“Maryland, with some of their tax and regulatory policies, (has) been less friendly to business,’’ McDonnell said on his monthly call-in show on WRVA.
The dust up started earlier this month when Maryland’s Montgomery County council talked about passing a resolution asking Congress to spend less on wars, angering Lockheed Martin, which employs more than 5,000 workers there.
Virginia officials took the opportunity to pursue the company, but McDonnell has been coy about his role.
“Absolutely. We’re talking to people who somehow are made to feel unwelcome in their home states about coming to Virginia,’’ he said.
Maryland has lost at least two defense contractors to Virginia in recent years. Last year, Northrop Grumman chose Virginia over Maryland for its global headquarters after a process that pitted the two neighboring states against each other. The defense firm moved to Falls Church this summer.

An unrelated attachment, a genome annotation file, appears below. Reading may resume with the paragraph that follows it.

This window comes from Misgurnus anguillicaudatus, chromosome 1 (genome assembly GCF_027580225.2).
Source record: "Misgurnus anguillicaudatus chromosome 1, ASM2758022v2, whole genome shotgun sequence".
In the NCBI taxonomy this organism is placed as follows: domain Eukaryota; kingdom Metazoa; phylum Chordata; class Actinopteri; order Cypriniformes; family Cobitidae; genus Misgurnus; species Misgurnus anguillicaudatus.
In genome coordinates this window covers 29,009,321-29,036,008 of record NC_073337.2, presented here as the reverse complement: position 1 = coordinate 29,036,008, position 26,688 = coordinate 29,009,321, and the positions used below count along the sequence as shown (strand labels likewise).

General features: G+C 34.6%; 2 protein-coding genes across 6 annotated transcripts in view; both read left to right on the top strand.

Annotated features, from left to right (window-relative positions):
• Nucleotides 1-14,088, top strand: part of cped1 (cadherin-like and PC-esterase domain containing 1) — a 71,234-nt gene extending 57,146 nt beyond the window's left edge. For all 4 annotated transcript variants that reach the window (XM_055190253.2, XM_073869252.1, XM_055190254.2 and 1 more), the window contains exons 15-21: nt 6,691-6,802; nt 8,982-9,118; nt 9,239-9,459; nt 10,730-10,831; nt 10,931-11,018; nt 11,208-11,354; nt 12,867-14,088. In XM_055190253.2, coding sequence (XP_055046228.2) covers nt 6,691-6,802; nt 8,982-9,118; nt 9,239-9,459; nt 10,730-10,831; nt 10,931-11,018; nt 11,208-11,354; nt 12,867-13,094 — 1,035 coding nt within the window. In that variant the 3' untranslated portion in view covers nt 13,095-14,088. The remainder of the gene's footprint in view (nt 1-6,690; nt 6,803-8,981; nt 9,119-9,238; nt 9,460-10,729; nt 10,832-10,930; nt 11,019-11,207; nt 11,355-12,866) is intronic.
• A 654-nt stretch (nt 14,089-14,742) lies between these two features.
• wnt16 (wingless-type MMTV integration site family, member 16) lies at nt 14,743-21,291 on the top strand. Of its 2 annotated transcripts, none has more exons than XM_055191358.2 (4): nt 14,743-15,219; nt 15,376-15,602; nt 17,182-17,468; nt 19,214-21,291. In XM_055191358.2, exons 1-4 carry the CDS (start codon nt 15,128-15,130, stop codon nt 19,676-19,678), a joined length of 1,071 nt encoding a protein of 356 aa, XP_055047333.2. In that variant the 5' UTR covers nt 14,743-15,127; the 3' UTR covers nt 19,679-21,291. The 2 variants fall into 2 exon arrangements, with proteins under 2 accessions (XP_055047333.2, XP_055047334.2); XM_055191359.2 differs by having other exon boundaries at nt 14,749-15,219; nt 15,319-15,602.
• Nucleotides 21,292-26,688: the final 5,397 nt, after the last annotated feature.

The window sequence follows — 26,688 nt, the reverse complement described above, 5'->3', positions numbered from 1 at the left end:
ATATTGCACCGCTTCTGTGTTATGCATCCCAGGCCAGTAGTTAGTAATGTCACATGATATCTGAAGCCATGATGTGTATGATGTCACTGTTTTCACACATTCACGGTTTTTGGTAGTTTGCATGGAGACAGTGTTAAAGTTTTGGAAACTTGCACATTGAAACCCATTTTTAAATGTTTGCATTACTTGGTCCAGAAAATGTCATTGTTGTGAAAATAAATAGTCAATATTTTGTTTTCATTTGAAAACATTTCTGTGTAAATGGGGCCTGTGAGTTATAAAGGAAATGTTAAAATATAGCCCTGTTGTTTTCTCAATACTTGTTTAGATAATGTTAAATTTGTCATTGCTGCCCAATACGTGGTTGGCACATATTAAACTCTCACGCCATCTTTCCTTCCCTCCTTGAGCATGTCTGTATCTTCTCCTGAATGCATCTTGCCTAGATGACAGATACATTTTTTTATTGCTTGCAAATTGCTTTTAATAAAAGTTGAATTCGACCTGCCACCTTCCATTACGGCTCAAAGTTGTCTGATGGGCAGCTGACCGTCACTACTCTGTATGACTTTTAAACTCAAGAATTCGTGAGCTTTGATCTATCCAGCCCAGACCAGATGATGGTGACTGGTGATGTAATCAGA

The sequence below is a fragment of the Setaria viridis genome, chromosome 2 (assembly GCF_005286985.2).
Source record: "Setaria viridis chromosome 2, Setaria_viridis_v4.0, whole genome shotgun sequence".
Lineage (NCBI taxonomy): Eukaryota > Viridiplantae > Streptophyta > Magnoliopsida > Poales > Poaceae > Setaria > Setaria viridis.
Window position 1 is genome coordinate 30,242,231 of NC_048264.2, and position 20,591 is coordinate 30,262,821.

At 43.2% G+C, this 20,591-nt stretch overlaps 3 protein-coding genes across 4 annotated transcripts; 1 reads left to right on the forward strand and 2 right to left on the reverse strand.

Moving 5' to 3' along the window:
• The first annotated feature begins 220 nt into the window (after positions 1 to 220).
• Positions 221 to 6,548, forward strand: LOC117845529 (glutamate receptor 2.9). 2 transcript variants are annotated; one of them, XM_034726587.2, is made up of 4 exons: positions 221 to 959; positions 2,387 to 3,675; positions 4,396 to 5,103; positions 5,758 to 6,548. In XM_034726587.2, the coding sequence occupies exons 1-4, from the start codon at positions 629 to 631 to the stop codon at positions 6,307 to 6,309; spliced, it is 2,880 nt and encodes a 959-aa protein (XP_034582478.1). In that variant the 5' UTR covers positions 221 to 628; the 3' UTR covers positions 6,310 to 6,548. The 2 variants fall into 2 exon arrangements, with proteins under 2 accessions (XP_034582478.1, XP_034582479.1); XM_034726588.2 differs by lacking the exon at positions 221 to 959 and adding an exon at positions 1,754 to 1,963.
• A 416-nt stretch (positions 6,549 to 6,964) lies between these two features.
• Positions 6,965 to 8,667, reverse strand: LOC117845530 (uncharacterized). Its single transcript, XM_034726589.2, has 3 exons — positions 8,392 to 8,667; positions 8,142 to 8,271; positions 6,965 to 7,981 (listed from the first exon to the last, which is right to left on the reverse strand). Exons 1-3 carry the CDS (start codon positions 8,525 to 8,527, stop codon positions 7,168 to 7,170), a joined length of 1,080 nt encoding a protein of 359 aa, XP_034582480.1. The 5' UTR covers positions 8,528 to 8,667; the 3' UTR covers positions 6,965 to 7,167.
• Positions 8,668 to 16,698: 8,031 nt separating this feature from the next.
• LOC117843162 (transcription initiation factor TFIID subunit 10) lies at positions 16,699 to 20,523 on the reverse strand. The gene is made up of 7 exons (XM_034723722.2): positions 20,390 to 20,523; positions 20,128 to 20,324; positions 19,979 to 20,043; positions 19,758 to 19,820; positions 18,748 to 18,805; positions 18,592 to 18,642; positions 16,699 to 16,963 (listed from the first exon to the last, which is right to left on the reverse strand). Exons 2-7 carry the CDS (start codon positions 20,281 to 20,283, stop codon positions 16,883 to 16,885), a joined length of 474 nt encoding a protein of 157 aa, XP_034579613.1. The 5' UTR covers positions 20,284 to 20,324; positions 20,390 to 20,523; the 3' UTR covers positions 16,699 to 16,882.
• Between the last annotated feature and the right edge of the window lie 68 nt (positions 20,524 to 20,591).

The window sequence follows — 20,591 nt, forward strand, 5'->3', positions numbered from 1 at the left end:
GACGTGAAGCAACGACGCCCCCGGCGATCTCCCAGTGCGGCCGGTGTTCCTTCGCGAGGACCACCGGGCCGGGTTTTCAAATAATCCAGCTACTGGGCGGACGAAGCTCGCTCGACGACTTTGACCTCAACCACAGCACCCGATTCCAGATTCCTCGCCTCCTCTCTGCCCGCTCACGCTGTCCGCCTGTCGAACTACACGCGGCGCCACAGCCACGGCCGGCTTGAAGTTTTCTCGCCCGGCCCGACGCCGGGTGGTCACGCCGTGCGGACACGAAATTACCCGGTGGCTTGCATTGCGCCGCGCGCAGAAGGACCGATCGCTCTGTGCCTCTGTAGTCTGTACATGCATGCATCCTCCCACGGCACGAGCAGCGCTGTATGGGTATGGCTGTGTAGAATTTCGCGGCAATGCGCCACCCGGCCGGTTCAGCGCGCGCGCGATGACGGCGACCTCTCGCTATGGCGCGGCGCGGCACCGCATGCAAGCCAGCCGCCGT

“We have the greatest defense contractors in the world that are doing great work to provide tools, machinery, etc. to men and woman in uniform who are doing the hard work of freedom,’’ McDonnell said. “I’d love to have them in Virginia. We welcome all job creators to Virginia.”
O’Malley gave Bechtel a loan to get them to stay in Maryland. They were considering a move to Virginia.
Virginia officials, who have long sought to lure Lockheed Martin’s headquarters to the state, initially had officials at the Virginia Economic Development Partnership contact the company.
“Friendly competition between the states is the tide that lifts all the boats. It makes us all better,’’ he said. “We sharpen one another.”
Last week, McDonnell said he hadn’t spoken to Maryland Gov. Martin O’Malley about the issue, but that his Democratic colleague to the north should be upset by the scene unfolding in his state.
“You see Martin O’Malley doesn’t think states ought to compete with one another,’’ McDonnell said. “He’s just absolutely dead wrong.”
O’Malley’s office declined to comment.